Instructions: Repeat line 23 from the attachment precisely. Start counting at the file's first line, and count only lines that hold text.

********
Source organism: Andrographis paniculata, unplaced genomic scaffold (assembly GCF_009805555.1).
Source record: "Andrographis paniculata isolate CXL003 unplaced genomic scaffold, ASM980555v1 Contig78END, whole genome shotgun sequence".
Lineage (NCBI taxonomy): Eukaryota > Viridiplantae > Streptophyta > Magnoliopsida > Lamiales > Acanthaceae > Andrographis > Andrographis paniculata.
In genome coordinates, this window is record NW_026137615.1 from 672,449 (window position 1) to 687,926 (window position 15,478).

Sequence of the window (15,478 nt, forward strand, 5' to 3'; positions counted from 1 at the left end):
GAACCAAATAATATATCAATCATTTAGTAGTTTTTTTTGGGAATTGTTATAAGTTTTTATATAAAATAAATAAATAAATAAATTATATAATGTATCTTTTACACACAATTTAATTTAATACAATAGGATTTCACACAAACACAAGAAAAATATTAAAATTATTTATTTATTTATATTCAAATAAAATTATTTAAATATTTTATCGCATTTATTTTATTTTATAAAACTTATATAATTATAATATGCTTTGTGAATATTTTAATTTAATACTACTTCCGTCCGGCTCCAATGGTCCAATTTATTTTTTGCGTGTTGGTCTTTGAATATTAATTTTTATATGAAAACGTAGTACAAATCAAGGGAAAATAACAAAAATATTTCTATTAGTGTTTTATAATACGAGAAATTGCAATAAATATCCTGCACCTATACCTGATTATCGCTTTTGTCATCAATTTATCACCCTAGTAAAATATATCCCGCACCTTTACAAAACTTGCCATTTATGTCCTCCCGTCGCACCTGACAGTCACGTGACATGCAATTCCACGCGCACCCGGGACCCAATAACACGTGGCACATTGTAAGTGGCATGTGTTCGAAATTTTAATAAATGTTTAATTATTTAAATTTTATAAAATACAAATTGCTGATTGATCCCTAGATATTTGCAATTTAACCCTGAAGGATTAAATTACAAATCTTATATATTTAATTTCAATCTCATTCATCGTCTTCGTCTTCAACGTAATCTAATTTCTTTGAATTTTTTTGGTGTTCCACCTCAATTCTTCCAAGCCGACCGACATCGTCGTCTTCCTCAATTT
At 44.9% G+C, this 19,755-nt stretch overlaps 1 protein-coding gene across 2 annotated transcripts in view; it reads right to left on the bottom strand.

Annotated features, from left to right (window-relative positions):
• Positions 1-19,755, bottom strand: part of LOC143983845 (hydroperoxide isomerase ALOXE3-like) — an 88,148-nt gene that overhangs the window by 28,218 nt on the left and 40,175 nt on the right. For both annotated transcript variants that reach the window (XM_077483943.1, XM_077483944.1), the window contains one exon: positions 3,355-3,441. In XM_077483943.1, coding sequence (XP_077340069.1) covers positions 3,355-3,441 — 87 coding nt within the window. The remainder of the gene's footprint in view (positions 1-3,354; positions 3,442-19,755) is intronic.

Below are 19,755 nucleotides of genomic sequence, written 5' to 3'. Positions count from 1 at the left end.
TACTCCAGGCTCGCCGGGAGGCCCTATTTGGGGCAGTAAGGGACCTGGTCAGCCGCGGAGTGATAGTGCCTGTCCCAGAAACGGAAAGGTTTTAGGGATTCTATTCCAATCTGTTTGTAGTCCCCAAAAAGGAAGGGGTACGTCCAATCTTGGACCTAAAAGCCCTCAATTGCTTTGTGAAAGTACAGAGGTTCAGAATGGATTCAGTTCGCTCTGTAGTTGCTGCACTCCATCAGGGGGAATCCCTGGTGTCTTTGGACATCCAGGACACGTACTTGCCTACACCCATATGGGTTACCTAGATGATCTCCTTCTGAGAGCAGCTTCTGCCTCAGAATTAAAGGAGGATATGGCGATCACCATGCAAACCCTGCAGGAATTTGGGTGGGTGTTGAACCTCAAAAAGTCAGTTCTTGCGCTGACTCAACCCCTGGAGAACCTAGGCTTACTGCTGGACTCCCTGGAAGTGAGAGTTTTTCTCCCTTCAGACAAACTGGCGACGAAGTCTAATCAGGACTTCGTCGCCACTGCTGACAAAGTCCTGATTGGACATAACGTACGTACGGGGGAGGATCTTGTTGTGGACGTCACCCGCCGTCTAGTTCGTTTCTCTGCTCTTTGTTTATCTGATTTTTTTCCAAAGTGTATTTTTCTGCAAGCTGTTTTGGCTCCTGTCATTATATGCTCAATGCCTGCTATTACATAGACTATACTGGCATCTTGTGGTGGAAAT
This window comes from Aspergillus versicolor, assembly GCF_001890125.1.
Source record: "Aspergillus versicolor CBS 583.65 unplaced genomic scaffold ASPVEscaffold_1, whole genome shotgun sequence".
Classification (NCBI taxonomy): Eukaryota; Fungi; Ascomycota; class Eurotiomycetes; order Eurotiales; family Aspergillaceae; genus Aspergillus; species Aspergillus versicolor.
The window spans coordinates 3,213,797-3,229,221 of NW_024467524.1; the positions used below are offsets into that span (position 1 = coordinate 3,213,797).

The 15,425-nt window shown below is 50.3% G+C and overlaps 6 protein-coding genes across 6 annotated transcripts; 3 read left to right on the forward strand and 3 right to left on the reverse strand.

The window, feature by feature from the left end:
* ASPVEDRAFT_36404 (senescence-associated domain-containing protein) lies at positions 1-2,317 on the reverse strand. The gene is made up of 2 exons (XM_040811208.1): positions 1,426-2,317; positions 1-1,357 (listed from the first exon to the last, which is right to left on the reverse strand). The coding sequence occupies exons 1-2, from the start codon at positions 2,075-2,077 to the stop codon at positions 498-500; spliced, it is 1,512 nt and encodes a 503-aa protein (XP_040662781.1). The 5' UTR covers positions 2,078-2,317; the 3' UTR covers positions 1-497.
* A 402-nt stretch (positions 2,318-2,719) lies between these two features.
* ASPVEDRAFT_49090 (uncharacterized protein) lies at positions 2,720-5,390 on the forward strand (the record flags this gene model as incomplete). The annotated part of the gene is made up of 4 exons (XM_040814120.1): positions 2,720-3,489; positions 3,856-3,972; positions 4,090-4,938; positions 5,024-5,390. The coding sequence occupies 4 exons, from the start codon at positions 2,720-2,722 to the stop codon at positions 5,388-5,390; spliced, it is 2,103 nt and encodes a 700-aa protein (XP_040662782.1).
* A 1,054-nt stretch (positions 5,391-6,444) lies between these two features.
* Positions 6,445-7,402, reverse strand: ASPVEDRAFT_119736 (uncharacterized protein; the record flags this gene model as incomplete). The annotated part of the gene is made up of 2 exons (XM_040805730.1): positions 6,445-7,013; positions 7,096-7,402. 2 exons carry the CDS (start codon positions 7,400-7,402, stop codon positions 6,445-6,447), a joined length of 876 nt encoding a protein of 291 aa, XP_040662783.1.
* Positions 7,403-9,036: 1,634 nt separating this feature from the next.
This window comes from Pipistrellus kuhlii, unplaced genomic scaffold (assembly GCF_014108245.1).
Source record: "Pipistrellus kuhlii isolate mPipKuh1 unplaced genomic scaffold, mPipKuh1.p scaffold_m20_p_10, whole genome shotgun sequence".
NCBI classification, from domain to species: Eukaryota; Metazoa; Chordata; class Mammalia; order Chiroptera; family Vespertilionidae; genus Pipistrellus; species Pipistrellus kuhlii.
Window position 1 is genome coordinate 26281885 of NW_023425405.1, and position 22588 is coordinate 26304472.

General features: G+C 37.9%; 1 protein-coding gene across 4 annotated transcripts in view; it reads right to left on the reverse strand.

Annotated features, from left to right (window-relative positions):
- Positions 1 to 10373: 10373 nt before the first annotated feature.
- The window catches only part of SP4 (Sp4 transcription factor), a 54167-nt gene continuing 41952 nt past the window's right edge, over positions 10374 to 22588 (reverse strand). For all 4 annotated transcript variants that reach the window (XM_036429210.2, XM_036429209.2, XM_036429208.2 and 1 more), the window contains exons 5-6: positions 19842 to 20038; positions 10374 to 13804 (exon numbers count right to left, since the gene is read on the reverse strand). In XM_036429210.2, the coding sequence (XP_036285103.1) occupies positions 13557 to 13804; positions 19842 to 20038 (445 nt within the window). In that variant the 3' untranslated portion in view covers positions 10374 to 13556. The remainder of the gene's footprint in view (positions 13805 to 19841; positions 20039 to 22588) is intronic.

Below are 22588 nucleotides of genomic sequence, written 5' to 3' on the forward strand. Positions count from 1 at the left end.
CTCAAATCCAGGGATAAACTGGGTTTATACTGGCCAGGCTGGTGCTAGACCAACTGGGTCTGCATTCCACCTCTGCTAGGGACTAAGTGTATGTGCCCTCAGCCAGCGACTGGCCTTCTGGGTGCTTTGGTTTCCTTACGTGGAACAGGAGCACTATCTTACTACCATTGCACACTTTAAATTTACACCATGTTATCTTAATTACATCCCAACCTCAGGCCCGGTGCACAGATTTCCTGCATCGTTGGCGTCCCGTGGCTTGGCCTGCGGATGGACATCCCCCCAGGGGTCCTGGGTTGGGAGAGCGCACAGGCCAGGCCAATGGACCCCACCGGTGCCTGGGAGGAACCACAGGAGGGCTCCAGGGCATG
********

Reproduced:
* Positions 7,403-9,036: 1,634 nt separating this feature from the next.